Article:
Notification cards are in the mail this month. (Elections BC)

Voter registration push begins for B.C. referendum

Province-wide notification coming for mail-in vote

Watch for a card from Elections BC in your mailbox that is the first step to a mail-in referendum on changing the province’s voting system.

The notification cards are being mailed to every household in B.C. this month to remind them to get their voters list information up to date. The referendum voting packages themselves are to be mailed out between Oct. 22 and Nov. 2, and must be completed and returned by Nov. 30.

Voters don’t have to wait for a card to arrive. Updating information can be done online at elections.bc.ca/ovr or by calling 1-800-661-8683 during weekdays.

“Make sure you are registered and that your information is up to date, especially if you’ve never registered, moved recently or changed your name,” said B.C.’s Chief Electoral Officer Anton Boegman. “If your voter information is current, you will get a referendum voting package in the mail later this fall.”

Any Canadian citizen aged 18 or older as of Nov. 30, having lived in B.C. for at least six months before that date, is eligible to vote.

Elections BC is the neutral agency administering a referendum that has sparked bitter political disputes. Opponents say the vote is a complicated choice of options being pushed through this fall by the NDP minority government and its B.C. Green Party supporters for their own political benefit.

Backers say the current first-past-the-post system is unfair, often giving majority authority to a party supported by a minority of voters. Premier John Horgan has committed to campaign in favour of a yes vote, and the B.C. Liberals vow to travel the province opposing the change.

B.C. previously held referenda on electoral reform in 2005 and 2009, where changes were defeated under a super-majority that also required approval in all regions of the province. Those votes were preceded by a lengthy citizens’ assembly to choose alternative systems.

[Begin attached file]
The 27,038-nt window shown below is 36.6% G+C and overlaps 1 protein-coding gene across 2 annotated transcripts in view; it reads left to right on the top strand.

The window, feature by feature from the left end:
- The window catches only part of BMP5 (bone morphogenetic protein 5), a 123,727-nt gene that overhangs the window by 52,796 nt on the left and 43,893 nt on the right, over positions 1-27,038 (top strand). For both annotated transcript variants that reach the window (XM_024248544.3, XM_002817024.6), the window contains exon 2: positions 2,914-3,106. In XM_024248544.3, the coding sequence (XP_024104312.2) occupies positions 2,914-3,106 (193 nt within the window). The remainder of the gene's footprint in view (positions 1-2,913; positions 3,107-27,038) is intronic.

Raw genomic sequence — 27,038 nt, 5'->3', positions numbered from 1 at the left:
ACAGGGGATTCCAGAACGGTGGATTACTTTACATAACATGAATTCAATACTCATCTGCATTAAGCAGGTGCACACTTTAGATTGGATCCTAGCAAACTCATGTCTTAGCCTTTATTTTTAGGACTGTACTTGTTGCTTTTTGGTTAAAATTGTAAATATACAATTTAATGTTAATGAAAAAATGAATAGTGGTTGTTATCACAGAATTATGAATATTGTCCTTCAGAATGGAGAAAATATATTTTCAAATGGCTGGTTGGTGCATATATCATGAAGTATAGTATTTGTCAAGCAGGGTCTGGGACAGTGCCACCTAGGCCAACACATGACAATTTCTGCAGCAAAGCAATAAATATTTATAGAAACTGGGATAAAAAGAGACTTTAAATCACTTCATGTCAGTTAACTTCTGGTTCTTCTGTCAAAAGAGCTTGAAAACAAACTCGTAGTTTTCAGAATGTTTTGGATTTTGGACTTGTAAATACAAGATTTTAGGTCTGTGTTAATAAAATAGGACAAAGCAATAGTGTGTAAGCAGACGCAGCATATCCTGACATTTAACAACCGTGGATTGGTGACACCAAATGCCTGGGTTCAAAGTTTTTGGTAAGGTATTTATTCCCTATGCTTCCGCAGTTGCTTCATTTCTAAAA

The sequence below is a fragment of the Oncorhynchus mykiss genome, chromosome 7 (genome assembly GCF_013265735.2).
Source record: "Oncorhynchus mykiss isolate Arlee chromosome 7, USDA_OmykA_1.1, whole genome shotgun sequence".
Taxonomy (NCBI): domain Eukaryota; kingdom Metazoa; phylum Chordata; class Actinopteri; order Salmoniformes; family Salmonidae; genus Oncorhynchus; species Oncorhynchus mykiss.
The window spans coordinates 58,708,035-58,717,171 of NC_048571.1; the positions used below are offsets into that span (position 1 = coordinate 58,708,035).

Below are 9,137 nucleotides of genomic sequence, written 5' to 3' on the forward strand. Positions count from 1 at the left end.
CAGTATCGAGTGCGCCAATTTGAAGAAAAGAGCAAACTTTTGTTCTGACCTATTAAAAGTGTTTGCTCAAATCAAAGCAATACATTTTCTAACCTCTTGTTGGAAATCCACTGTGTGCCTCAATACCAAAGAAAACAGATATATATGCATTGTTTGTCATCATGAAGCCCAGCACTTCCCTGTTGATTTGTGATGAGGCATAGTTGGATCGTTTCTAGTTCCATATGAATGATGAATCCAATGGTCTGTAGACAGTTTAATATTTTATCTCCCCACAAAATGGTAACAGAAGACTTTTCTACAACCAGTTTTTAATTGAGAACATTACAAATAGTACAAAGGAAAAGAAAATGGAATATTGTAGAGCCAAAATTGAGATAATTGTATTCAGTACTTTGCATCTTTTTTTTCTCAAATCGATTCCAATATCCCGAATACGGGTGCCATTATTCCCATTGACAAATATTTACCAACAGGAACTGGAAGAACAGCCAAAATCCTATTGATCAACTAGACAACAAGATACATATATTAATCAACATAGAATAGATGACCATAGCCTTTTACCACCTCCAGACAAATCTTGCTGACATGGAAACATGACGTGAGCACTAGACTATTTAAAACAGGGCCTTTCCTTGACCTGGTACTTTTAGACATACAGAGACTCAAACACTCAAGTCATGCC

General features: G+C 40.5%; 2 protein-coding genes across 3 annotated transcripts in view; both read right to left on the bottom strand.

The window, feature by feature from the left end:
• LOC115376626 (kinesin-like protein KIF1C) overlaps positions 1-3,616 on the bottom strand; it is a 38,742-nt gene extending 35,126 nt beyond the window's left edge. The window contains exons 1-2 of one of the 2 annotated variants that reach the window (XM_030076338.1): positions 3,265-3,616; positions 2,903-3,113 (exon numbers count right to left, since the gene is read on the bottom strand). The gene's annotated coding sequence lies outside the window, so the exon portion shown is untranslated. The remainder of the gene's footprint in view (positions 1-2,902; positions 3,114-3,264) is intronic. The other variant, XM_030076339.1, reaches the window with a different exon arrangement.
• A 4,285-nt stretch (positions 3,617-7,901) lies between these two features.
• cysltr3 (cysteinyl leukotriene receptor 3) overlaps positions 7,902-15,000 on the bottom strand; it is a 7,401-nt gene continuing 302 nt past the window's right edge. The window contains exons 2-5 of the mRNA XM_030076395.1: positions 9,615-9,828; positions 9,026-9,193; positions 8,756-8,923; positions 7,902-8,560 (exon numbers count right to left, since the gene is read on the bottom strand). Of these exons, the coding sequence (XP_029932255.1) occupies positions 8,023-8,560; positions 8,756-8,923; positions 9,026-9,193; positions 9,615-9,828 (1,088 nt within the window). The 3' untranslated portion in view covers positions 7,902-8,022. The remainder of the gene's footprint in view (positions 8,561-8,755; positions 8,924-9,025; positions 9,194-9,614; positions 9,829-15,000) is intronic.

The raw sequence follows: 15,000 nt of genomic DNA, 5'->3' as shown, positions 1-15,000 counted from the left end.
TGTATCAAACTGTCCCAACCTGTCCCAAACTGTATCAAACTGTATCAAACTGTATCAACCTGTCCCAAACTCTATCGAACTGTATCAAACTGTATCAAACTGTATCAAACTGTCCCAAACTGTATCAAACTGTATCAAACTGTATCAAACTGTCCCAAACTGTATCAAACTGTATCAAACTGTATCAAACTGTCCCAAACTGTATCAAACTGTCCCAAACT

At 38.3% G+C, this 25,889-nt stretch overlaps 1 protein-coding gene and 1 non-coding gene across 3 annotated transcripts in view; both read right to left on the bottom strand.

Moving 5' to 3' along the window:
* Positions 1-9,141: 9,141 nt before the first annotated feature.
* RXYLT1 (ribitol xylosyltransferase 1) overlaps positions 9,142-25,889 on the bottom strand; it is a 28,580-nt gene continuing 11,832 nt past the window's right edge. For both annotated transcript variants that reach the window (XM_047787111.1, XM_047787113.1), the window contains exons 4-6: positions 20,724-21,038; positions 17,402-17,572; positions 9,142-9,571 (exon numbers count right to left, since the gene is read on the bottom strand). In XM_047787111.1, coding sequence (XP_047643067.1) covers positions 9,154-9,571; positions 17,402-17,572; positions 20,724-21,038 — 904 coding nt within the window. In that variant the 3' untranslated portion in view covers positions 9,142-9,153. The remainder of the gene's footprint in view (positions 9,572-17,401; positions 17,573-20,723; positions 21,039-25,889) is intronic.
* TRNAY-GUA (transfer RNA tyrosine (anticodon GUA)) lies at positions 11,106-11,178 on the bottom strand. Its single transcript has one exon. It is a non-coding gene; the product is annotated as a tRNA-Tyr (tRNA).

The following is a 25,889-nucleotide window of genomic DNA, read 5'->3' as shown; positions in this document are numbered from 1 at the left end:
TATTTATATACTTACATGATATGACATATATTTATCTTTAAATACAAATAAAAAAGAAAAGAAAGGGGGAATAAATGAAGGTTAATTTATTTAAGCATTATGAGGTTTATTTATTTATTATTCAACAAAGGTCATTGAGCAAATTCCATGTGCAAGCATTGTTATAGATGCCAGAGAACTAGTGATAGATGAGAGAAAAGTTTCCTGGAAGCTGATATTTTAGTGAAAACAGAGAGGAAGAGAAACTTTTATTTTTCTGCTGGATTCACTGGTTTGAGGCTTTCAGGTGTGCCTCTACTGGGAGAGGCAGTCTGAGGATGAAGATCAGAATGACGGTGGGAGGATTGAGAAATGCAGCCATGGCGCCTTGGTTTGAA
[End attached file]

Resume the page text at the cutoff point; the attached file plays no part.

This time, NDP Attorney General David Eby developed the options, which include three different proportional representation systems.


@tomfletcherbc
tfletcher@blackpress.ca

Like us on Facebook and follow us on Twitter.

Just Posted

CT scanner officially open in Smithers

As of noon on July 12 the machine had scanned 45 patients, five of which were emergency CT scans.

Musical collaboration comes together at Midsummer Music Festival

The project was done to acknowledge a potential for harmony among otherwise disparate communities.

WATCH: Mip performs at Bulkley Valley Brewery July 12

Catch two songs from Mip’s nearly three-hour set at the brewery on July 12.

Northern B.C.’s Ridley coal terminal sold, Canada divests, First Nations to own portion

Ten per cent of shares transferred to the Lax Kw’alaams Band and the Metlakatla First Nation

VIDEO: Reports say Lashana Lynch is the new 007

Daniel Craig will reprise his role as Bond one last time

B.C. shipyard to get one-third of $1.5 billion frigate-repair contract

The federal government has promised to invest $7.5 billion to maintain the 12 frigates

Anglican Church to review governance structure after same-sex marriage change fails

Some say the current system to change doctrine gives too much voting power to a smaller class of bishops

B.C. adding fast-charge stations for electric highway trips

Okanagan, Vancouver Island, Kootenay stations ready for use

Worried about bats? Here’s what to do if you come across one in B.C.

Bat expert with the BC Community Bat Program urges caution around the small creatures

B.C. on right road with tougher ride-hailing driver rules, says expert

The provincial government is holding firm that ride-hailing drivers have a Class 4 licence

RCMP investigating alleged ‘sexual misconduct’ by cyclist on BCIT campus

BCIT said they were reviewing video evidence of the incident

New home cost dips in B.C.’s large urban centres

Victoria, Kelowna, Vancouver prices decline from last year

Graphic suicide scene edited out of ‘13 Reasons Why’ finale

Suicide prevention groups support the decision

Most Read